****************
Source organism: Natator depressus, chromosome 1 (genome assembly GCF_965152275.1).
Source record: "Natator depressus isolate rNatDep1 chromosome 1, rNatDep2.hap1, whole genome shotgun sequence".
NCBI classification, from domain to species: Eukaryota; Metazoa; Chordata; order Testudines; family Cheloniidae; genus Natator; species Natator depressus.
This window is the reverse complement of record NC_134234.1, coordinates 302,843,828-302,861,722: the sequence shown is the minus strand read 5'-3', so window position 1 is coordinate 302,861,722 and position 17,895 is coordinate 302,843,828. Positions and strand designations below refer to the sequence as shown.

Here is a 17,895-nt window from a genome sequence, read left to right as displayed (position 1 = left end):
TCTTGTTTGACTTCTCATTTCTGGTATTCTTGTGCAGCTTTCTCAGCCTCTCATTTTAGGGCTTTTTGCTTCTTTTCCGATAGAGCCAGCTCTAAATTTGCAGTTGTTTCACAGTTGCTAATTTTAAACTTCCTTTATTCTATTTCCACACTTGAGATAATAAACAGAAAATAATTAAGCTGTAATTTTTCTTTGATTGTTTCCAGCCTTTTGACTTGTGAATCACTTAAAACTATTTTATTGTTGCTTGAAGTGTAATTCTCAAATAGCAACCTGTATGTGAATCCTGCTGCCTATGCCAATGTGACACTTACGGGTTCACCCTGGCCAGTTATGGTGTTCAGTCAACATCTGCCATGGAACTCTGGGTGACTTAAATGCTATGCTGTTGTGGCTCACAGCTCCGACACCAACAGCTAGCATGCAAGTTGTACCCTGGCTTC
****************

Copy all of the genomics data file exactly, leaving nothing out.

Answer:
Source organism: Natator depressus, chromosome 1 (genome assembly GCF_965152275.1).
Source record: "Natator depressus isolate rNatDep1 chromosome 1, rNatDep2.hap1, whole genome shotgun sequence".
NCBI classification, from domain to species: Eukaryota; Metazoa; Chordata; order Testudines; family Cheloniidae; genus Natator; species Natator depressus.
This window is the reverse complement of record NC_134234.1, coordinates 302,843,828-302,861,722: the sequence shown is the minus strand read 5'-3', so window position 1 is coordinate 302,861,722 and position 17,895 is coordinate 302,843,828. Positions and strand designations below refer to the sequence as shown.

Here is a 17,895-nt window from a genome sequence, read left to right as displayed (position 1 = left end):
TCTTGTTTGACTTCTCATTTCTGGTATTCTTGTGCAGCTTTCTCAGCCTCTCATTTTAGGGCTTTTTGCTTCTTTTCCGATAGAGCCAGCTCTAAATTTGCAGTTGTTTCACAGTTGCTAATTTTAAACTTCCTTTATTCTATTTCCACACTTGAGATAATAAACAGAAAATAATTAAGCTGTAATTTTTCTTTGATTGTTTCCAGCCTTTTGACTTGTGAATCACTTAAAACTATTTTATTGTTGCTTGAAGTGTAATTCTCAAATAGCAACCTGTATGTGAATCCTGCTGCCTATGCCAATGTGACACTTACGGGTTCACCCTGGCCAGTTATGGTGTTCAGTCAACATCTGCCATGGAACTCTGGGTGACTTAAATGCTATGCTGTTGTGGCTCACAGCTCCGACACCAACAGCTAGCATGCAAGTTGTACCCTGGCTTC